Britannia cadets 'pride of Britain' says prime minister
The prime minister has taken the salute at a passing out parade at the Britannia Royal Naval College.
David Cameron was at the college in Dartmouth, Devon, to take the salute from 70 officer cadets who have completed a 30-week training programme.
He praised the military's role in defending the UK and said nothing made him prouder than the armed forces.
"You are the pride of Britain, and to share this moment with you today is very special," Mr Cameron said.
He also told them the Royal Navy was "absolutely fundamental" to the security of Britain as an island nation.
A total of 250 Royal Navy cadets were involved in the ceremony in Dartmouth. One cadet fainted, but it was out of view of the prime minister.
Commanding Officer Captain Jerry Kyd said the cadets had displayed "commitment and courage" during a demanding training course.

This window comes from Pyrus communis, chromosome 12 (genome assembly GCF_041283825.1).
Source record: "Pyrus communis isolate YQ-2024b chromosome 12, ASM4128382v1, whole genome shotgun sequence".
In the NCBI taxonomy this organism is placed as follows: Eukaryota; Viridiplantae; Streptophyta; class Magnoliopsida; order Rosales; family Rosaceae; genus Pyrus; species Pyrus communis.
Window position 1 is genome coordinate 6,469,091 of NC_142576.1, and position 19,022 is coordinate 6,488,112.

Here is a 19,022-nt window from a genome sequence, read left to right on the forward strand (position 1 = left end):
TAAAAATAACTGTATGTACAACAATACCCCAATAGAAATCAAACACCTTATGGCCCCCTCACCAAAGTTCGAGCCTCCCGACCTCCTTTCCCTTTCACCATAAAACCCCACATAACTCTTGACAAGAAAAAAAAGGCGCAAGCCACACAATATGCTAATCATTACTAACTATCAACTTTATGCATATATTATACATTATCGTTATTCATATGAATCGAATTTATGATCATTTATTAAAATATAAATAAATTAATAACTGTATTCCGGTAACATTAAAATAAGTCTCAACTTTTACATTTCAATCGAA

In a speech to the cadets and their families and friends, Mr Cameron described his personal gratitude to the armed forces.
"As prime minister I get to spend quite a lot of time with our armed forces, and I can just tell you this - there is nothing that makes me more proud of our country, of what we stand for in the world, or what we are capable of doing, than our armed forces," he said.
Mr Cameron also revealed he had his own "keepsake" of Britain's military heritage in his Downing Street office - a shell casing from HMS Liverpool.
"It was the last fired in anger in the Libya campaign, and it is a permanent reminder to me of the Royal Navy and its work to defend freedom," he said.
Mr Cameron told cadet: "You are quite simply becoming part of the Navy with the greatest history in the world.
"It is a vital part of our heritage - our ships, submarines and naval air squadrons carry battle honours that literally span every part of the planet."